Winter Weather Can Zap Almost One Third of Your EV's Range

But thermal management and heat pumps in new EVs can minimize range loss, according to a study of 7,000 EVs

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Cold weather conditions are the bane of every single EV’s existence, anecdotally. Lower temperatures are well known to lower the mile range of EVs, but just by how much has remained a question for prospective EV buyers. Now that more fully-electric cars are old enough to have seen their first winter, the studies are in and they show that some EVs can handle the cold better than others.

Researchers and battery scientists at Recurrent Motors took a look at how cold weather affects the real-world range of some of the most popular EVs, including the Chevy Bolt, Tesla Model 3, Volkswagen ID.4 and Ford Mustang Mach-E.


Under Recurrent’s testing conditions, the range of the VW ID.4 and Ford Mustang Mach-E took the biggest hit with 30 percent lower range in lower temperatures — between 20 to 30 degrees Fahrenheit for the purposes of the study. The Jaguar I-Pace and Audi E-Tron fared the best, with an estimated lower range of just three and eight percent, respectively. Wow, Jaguar, that’s one cool cat.

It’s worth mentioning that the lower ranges only apply in lower temperatures, and once temperatures go up, the EV mile ranges do so, too. It’s also worth noting the data from Recurrent tries to reflect real-world range, so it takes into account more than just cold weather. From the study:

This chart compares 14 popular EV models to show range loss in different driving conditions. It includes aggregated and anonymized data from 7,000 vehicles in the Recurrent community from across the United States as well as tens of thousands of data points from on-board devices that provide data on energy usage.

The estimated winter range for several vehicles has been updated in 2022 to reflect the winter range that we have verified with real-world data. We will continue to update this chart as we verify new models.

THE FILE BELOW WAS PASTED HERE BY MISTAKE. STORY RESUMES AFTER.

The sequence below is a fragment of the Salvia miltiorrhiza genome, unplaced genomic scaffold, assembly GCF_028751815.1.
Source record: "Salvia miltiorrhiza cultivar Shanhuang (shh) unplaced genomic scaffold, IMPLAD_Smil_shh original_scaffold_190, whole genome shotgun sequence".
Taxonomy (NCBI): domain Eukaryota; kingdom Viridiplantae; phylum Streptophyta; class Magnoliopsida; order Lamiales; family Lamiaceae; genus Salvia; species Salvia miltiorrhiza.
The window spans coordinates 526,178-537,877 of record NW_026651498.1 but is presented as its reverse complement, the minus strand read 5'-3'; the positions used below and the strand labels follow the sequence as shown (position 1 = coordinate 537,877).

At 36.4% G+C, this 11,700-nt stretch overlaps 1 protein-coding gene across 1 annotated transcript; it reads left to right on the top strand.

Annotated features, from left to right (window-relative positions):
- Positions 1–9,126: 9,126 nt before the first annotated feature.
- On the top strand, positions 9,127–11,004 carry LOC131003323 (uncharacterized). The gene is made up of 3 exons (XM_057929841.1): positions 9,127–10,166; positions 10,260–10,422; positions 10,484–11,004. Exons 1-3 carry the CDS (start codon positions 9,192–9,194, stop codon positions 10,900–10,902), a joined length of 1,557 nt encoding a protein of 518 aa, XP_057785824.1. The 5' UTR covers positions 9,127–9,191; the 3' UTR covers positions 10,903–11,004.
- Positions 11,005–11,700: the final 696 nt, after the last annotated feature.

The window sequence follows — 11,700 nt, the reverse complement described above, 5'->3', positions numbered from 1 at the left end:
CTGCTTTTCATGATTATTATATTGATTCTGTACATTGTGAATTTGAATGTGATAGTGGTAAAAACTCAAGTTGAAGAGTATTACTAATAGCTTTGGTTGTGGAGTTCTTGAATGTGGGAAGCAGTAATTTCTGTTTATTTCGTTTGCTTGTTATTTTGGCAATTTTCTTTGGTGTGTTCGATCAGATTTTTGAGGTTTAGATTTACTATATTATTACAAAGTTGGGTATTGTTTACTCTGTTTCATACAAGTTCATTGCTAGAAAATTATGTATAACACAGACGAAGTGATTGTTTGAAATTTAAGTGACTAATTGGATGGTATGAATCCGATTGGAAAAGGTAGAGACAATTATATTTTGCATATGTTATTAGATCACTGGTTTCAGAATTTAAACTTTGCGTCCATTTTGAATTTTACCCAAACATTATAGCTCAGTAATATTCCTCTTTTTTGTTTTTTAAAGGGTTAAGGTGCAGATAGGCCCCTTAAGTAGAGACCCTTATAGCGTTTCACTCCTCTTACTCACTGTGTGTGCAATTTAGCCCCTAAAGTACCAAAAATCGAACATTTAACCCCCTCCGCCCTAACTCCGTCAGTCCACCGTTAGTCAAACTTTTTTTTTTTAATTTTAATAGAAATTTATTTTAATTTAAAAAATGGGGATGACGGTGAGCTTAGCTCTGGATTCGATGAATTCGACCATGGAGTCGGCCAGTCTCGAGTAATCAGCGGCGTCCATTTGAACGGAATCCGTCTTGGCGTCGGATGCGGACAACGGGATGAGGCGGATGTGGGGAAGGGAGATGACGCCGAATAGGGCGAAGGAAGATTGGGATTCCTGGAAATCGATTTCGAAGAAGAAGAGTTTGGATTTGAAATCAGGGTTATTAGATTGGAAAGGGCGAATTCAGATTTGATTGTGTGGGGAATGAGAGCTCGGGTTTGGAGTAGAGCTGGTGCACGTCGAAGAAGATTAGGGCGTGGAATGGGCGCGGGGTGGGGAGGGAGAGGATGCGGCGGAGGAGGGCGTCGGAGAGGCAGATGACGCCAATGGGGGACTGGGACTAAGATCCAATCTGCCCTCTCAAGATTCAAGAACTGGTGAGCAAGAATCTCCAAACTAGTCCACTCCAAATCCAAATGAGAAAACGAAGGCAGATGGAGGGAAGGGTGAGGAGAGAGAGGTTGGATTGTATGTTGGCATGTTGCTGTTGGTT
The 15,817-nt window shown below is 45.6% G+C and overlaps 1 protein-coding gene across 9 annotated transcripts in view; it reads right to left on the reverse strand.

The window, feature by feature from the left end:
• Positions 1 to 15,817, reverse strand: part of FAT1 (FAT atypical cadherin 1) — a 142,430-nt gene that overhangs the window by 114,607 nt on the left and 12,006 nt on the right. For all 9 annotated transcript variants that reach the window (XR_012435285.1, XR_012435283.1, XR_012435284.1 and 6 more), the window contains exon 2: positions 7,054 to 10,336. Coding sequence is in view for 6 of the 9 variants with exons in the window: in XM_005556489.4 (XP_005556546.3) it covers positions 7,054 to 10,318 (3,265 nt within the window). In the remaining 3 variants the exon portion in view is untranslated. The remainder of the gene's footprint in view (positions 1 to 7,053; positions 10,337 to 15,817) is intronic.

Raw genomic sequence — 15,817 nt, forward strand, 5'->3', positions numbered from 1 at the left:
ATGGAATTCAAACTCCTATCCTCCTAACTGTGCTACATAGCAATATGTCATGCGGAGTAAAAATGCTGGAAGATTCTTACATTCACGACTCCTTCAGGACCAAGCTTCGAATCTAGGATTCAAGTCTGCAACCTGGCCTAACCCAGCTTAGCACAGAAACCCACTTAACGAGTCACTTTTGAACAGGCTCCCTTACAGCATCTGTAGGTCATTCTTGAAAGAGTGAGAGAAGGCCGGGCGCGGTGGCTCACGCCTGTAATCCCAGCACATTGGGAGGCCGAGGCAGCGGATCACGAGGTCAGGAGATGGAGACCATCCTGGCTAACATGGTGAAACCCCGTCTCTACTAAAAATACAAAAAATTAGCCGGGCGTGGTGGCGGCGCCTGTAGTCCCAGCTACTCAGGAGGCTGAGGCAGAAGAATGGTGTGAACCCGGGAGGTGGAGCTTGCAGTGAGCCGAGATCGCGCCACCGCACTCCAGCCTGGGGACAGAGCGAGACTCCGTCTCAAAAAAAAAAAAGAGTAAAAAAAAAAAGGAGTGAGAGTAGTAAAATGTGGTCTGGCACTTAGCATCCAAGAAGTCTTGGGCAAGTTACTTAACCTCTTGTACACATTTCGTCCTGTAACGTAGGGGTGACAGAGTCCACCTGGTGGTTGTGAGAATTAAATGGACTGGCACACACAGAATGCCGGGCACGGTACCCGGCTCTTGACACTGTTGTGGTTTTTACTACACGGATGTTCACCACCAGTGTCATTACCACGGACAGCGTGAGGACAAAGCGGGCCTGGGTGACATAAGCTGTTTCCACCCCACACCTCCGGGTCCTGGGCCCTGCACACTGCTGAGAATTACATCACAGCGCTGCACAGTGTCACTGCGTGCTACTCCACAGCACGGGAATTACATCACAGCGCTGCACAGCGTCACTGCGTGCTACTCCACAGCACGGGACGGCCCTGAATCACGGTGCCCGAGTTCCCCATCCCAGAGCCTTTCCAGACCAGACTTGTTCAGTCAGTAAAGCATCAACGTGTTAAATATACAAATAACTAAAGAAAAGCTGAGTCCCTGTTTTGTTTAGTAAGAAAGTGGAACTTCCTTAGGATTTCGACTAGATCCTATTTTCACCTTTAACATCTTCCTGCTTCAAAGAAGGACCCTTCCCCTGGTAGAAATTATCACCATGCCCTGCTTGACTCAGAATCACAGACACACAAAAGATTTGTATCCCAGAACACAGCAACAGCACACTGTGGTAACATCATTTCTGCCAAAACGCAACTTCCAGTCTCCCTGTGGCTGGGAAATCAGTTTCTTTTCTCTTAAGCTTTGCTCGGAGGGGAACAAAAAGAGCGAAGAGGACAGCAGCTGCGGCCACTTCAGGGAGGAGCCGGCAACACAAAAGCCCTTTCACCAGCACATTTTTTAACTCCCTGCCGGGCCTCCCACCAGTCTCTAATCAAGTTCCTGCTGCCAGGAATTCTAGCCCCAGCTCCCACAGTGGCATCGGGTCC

Verified winter range figures include all real-world variables, such as uneven terrain, variable driving speeds and uses, and calendar aging in vehicle batteries. They show the average expectation for winter driving conditions in a range of real use cases.


The study goes more in depth with individual EV model stats, but the overall effects of the cold are in the chart above. All EVs are going to experience some degree of range loss in the winter because lower temperatures “inhibit chemical reactions and slow down the physical processes” at work in EV battery packs, as Recurrent explains.

Because of this, many EVs use clever technology such as heat pumps or other thermal management to keep their batteries closer to the optimal operating temperature, but these devices need power to run. If you’re a cold-weather car veteran, you’ll be familiar with the basics, but the difference is EV drivers are vying with the batteries in their cars for warmth.


Combustion-powered cars make excess heat that can easily be dumped back into the cabin. EVs are more cold-blooded, in a sense, since they need to keep themselves warm by redirecting excess heat to their batteries. Long story short, if you own an EV and plan to minimize range loss in the winter, just make sure to bundle up and share the heater with your battery.

Image for article titled Winter Weather Can Zap Almost One Third of Your EV's Range
Photo: Arterra/Universal Images Group (Getty Images)